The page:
AB: It was uncomfortable. I felt like it was almost a kind of penance. I spent my childhood like trapped in this place, dusting all these fucking knickknacks, and here I was as an adult, recreating it, drawing it, in a way that was much more tedious than dusting it ever was. And you know, I didn’t think of this at the time, it was only after I finished the book and heard people start to discuss it that I saw the way that my creation of the book was very parallel to my father’s creation of this house. It was a very obsessive creative enterprise, very focused on detail and losing track of other aspects of life. Making a graphic novel is a very absorbing task and a lot of other parts of my life were really put on the back burner during the time that I was working on it, very similar to the way that my dad would neglect relationships, and to an extent I did too. But I feel like in an odd way Fun Home was a kind of collaboration with my father, just because I happened to have all these photographs that he had a taken of the house, that he had staged and then had a photographer friend shoot, so I had all these great images that I could just draw from.

TM: Something that I see a lot through Fun Home is this attempt to tell a true story about your life and looking back and seeing where maybe the story you’ve been told or have told before wasn’t exactly right and then exploring those moments and different ways of telling. You have your childhood diaries and you look back on them and say, actually those aren’t accurate, those aren’t telling the full story of what was going on in my life at that time, and you consider the distance between the story your father’s letters to your mother tell and the lived reality of their relationship, so that Fun Home becomes this attempt to rediscover your own past and your own history. What was that like, to go through your childhood diaries, to go through your childhood drawings, to go through your parents’ letters, and try to pick out that narrative? Did that come naturally, or was that kind of a labored process?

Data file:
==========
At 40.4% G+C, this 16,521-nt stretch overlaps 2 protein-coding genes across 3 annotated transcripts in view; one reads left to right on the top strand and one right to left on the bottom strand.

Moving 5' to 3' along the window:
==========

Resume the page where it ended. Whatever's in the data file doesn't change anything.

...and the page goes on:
AB: That’s actually what I would probably be doing were I just totally left to my own devices. If i didn’t have to earn a living, if I didn’t have to do anything, I would probably be sitting around and pouring over the various documents of my life, the photographs and diaries and letters. And there’s obviously something I’m looking for, there’s probably something that I was missing. In my family there was very much this sense that something was happening that I didn’t understand. There was always this mystery.

I remember when my dad started putting some photo albums together. I was maybe eight or nine, and he decided he was going to put our family photos in this album, and I was spellbound by this process of selecting images and labeling them, putting them in a certain order on the page, grouping them in a certain way. It was like making sense out of this chaotic pile of images. There was something very formative for me in that process, I was just really excited by it. And I feel like in a way that’s just what my work is, it’s just these albums that I’m arranging and then rearranging, in hopes of finding something out. But I probably wouldn’t have that drive if there hadn’t been this central mystery or secret or conundrum at the core of my life, my childhood, my family. And part of it is also my own record-keeping, my own diary. I not only write down the stuff that happens in my life, but I do often still go back and reread it with great curiosity about what I was thinking or doing at an earlier moment in my life, still looking for some kind of answer to…I don’t know, “who am I?” I mean, that’s ridiculous, but I am lacking some kind of structure of the self that I’m hoping to replace with all this self-narration that I’m doing.